Jutta Koether - Seasons and Sacraments
Large-scale reimagining of Nicolas Poussin back catalogue
The back catalogue of 17th-century painter Nicolas Poussin isn’t the most obvious frame of reference for German iconoclast Jutta Koether, but when she was taken to see his The Seven Sacraments at the Scottish National Gallery, something clicked. The end result for Koether’s first major show in Scotland following an appearance at the DCA as part of the Altered States of Paint group show in 2008 is this large-scale, hopelessly devoted homage/reimagining of Poussin, rebranded and rewired for a postmodern 21st century pop age. The fact that Koether’s versions of Seasons, four paintings first shown at the Whitney Biennial in New York in 2012, and the more sculptural The Seven Sacraments, created in situ, feature bit-part players such as the Queen, philosopher Jacques Derrida and French racing driver and walking product placement Sebastian Vettel adds a playful wit to the pop classicist sheen.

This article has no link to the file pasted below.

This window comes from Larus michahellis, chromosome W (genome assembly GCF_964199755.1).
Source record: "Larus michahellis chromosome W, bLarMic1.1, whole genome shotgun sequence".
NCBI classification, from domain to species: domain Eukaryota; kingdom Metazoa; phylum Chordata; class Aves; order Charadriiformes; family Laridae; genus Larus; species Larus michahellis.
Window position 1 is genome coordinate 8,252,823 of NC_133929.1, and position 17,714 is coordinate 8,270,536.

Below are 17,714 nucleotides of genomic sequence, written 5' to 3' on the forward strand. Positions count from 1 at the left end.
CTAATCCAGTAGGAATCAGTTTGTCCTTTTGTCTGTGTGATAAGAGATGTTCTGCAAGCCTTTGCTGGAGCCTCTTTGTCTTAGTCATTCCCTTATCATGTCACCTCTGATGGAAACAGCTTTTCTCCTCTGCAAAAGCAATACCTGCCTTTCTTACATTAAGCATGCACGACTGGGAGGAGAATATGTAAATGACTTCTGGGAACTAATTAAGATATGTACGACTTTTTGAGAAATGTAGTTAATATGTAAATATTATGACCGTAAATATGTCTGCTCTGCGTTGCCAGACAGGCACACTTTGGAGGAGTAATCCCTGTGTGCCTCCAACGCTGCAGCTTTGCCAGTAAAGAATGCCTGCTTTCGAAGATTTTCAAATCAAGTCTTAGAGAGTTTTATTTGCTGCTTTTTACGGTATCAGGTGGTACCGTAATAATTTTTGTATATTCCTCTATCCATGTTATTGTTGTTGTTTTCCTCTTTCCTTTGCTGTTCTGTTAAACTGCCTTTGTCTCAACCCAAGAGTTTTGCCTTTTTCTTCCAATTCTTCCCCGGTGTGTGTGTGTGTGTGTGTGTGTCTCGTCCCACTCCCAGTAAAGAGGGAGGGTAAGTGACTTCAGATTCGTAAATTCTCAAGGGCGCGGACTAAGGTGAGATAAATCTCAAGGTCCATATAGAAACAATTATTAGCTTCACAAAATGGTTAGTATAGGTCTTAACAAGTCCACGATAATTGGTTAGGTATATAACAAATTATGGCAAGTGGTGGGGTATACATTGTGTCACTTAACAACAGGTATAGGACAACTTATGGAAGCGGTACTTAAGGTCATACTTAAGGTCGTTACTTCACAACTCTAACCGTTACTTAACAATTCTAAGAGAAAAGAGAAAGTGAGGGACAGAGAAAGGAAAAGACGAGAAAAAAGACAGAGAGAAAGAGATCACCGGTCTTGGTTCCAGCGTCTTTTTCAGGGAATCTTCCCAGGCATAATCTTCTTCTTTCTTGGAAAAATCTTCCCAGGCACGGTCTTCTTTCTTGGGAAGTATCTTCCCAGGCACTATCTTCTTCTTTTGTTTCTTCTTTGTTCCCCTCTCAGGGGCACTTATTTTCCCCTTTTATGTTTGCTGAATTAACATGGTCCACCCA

There’s something Blakean about The Seasons, hung in mid-air and in the round on sheets of glass in such a way that the viewer moves anti-clockwise from ‘Winter’ onwards, with Vettel’s appearance alluding to seasons that are about more than just the weather. Vettel is present again in The Seven Sacraments, which are all too personal interpretations of Poussin, involving pearl necklaces and the keys of Koether’s own life and work as we move from ‘Baptism’ to ‘Eucharist’. Such totems that adorn the three large sheets of glass actually more resemble tributes left after a crucifixion than the ‘Confirmation’ it represents. In between the galleries, though only accessible from one, is ‘Extreme Unction’, a construction laid out in the shape of a number seven, and again laden with pop reference points. Rather than overloaded with scattershot free-associative detritus, Koether has meticulously plundered her sources to make a series of epic statements for a secular age.
Dundee Contemporary Arts, Dundee, until Sun 21 Apr